Security Alerts

Equifax Security Incident - Information to Protect Your Personal Information

Equifax, one of three nationwide credit-reporting companies, announced on Thursday, September 7 that a data breach had occurred potentially compromising the personal information of roughly 143 million people. With a breach of this size - impacting up to half of all Americans - it is important that each of our customers be proactive in protecting their personal information. Reports indicate that the thieves stole information including social security numbers, driver's license numbers, birth dates, addresses, credit card numbers and other personal information that can be used to access consumers' bank accounts, medical histories and more.

It is important that you know your bank information is secure - the data breach is with Equifax and not Armed Forces Bank Protecting the personal financial information of our customers is a top priority for Armed Forces Bank

In order to best protect your information, we are recommending that you consider taking the following steps be taken as soon as possible.

Step 1: Go to the

This website has been established by Equifax to assist consumers in determining whether this incident impacted them. Even if the response is that you may not impacted, Equifax does not know for sure. To help consumers, Equifax is providing its TrustedID service for one year regardless of whether you been impacted by the hack. Complete the two questions asked and you will be updated on whether your information may have been accessed and a date on which to register for TrustedID protection. Please note that you will be assigned a day on which to register for this service.

  • To monitor your credit, there are no-charge options such as or
Step 2: Be on Alert

This is a wake-up call to be diligent about your finances. Check your online bank statements and credit card statements regularly. This data breach will not be cleaned up quickly - it will have long term ramifications for many. Just because nothing looks incorrect on your statements or credit report now, doesn't mean you haven't been compromised. Many thieves will be patient, allowing the news to fade, before using this to apply for loans in your name.

  • Check your accounts weekly through free online or mobile banking.
  • Report any suspicious activity by either visiting your local branch or calling the Customer Care Center at 1.888.929.2265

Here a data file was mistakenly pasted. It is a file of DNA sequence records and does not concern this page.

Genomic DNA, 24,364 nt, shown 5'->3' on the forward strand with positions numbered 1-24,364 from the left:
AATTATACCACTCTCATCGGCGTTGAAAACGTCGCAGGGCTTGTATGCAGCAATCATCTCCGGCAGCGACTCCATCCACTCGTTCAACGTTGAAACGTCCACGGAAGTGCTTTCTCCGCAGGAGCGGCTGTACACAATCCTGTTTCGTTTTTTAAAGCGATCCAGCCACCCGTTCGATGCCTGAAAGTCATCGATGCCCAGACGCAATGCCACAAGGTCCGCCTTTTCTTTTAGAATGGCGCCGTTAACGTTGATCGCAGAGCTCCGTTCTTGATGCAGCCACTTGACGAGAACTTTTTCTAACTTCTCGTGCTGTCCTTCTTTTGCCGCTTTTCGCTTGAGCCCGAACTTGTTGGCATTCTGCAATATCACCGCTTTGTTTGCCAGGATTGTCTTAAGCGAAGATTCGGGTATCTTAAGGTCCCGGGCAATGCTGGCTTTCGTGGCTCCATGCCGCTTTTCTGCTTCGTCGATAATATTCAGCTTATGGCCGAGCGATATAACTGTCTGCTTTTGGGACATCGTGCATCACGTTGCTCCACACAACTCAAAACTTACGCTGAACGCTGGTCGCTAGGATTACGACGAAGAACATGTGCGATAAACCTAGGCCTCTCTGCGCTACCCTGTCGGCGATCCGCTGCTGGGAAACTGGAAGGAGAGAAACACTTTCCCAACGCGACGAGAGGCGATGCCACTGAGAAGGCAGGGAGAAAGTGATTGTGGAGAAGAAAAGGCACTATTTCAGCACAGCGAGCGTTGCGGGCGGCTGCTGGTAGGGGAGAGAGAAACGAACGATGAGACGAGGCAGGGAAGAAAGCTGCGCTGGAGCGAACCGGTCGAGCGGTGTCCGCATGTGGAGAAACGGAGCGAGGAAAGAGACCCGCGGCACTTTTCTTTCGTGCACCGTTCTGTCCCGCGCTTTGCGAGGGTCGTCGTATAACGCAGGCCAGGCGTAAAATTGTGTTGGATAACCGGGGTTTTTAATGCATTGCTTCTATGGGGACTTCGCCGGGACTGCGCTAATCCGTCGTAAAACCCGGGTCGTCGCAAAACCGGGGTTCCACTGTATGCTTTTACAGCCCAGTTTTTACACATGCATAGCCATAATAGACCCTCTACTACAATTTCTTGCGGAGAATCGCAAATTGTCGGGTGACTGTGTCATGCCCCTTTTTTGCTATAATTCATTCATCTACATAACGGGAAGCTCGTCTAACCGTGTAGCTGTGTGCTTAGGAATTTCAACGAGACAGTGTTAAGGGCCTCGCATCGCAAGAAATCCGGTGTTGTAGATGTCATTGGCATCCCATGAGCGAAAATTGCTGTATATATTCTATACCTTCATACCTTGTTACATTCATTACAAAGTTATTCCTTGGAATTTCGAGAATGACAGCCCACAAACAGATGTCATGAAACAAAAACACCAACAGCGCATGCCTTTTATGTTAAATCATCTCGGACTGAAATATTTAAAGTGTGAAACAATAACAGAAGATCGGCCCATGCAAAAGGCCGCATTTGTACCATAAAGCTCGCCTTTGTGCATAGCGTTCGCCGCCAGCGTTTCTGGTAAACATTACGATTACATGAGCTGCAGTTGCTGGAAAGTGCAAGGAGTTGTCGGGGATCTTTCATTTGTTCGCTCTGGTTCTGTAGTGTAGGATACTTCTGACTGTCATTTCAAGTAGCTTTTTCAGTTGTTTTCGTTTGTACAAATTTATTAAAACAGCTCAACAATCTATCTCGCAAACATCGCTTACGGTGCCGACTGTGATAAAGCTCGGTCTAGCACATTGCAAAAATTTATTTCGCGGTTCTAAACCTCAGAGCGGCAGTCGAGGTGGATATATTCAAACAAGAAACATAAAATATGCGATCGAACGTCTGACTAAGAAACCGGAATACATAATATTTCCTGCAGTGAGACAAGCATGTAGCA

Step 3: Sign up for free account alerts at Armed Forces Bank
  • Sign up for free Account Alerts. With this service, you will receive automatic text messages or emails based on your selection criteria. This could include:
    • Purchases or transactions above a certain amount.
    • Email or password changes
    • Low balance alerts
Step 4: Change/Update Your Passwords

Passwords should be changed frequently to reduce risks - and now would be a good time to update/change yours. You might even consider a password manager to generate strong, unique passwords for each of your services that are then stored in an encrypted database.

Step 5: Consider a Credit Freeze

One of the strongest actions you can take is to freeze your account with each of the three bureaus - Equifax, Experian and TransUnion. This step will bar creditors from accessing your credit reports and as a result, credit thieves will have a hard time opening new credit cards or loans in your name. The bad news is that you typically have to pay for this service but it is usually minimal. This will prevent anyone from accessing your credit and applying for a loan. The next time you want to apply for credit, you'll have to lift the freeze which could incur another fee. It's an inconvenience, but the amount of time you might spend cleaning up an identity theft issues may be outweighed by this step. In order to establish a credit freeze, you must contact the three bureau's - Experian, Equifax and TransUnion - directly.